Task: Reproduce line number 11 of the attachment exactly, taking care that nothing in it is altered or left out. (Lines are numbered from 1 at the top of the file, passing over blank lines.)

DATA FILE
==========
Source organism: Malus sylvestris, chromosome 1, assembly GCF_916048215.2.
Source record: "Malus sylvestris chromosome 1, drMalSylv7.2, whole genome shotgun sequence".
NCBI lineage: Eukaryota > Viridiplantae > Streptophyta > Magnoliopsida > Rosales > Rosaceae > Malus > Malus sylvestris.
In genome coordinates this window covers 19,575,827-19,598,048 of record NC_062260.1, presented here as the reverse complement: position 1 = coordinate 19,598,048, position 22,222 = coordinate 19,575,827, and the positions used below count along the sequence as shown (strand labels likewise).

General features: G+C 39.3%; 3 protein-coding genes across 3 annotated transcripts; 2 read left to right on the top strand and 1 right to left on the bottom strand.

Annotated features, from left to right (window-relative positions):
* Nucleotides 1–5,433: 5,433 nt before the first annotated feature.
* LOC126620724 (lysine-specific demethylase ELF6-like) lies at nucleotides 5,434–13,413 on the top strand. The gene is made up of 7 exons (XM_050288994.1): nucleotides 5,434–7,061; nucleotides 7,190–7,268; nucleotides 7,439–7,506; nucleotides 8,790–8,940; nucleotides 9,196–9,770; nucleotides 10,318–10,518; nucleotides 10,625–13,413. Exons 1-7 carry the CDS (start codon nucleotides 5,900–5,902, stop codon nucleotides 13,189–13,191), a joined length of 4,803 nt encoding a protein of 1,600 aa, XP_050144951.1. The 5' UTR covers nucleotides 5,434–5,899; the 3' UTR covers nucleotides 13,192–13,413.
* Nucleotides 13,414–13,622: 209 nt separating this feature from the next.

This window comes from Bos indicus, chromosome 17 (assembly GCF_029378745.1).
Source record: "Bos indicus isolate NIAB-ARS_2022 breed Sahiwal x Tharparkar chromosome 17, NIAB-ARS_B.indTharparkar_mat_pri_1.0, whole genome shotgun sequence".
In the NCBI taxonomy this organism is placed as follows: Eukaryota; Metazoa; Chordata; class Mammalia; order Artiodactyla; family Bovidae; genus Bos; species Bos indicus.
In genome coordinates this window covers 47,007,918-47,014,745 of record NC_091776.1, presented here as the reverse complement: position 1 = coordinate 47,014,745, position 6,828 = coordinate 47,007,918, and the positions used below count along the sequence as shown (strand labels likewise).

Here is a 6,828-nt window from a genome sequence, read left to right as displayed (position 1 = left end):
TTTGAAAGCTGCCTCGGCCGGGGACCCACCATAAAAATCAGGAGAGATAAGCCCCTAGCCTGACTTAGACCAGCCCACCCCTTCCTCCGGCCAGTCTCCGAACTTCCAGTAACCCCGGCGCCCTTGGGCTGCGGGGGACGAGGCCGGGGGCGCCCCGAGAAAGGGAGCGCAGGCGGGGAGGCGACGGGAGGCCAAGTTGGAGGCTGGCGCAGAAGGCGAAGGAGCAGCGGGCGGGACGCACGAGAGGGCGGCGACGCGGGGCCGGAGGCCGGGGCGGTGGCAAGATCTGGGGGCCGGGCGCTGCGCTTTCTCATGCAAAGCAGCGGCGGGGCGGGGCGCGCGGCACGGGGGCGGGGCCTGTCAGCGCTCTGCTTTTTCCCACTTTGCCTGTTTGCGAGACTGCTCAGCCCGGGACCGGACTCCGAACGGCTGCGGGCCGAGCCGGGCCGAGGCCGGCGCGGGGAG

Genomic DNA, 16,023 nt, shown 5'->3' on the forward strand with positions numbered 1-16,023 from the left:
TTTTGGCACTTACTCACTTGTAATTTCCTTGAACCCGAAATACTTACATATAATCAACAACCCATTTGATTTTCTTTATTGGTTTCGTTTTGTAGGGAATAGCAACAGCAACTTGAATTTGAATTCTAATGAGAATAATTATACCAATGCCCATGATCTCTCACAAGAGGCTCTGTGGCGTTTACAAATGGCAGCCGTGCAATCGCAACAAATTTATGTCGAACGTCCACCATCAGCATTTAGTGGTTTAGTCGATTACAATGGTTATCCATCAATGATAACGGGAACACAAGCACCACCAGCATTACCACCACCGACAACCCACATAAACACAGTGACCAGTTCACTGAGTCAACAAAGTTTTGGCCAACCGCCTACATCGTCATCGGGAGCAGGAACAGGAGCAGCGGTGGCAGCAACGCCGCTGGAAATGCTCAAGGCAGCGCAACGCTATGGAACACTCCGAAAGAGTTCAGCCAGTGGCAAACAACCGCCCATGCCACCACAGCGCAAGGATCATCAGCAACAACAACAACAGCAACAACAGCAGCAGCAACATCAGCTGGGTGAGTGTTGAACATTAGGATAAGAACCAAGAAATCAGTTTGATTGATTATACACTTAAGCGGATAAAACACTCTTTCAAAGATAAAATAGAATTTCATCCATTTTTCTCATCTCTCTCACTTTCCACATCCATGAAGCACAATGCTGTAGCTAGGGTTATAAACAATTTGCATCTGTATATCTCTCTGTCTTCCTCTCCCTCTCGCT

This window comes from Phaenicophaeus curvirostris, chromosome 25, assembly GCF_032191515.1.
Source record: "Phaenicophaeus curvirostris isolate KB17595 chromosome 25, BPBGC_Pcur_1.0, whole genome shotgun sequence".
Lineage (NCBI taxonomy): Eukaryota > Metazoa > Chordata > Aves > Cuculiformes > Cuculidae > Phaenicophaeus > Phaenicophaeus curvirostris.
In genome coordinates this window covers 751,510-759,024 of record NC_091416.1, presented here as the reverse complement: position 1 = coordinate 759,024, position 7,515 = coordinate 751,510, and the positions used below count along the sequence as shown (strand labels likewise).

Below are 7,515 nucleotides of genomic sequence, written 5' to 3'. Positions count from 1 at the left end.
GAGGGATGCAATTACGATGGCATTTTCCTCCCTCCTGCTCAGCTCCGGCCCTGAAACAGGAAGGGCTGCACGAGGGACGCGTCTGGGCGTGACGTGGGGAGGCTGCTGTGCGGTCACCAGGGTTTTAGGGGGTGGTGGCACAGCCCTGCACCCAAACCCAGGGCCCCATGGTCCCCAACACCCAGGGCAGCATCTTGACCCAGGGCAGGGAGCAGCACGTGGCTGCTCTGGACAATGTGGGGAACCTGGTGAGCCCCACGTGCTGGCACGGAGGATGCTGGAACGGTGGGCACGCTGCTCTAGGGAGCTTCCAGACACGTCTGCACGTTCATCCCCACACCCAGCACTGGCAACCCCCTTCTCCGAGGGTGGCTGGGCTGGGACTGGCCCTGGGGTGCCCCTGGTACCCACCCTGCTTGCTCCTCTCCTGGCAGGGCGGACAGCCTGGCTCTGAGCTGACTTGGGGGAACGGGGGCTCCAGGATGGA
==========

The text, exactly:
Source record: "Bos indicus isolate NIAB-ARS_2022 breed Sahiwal x Tharparkar chromosome 17, NIAB-ARS_B.indTharparkar_mat_pri_1.0, whole genome shotgun sequence".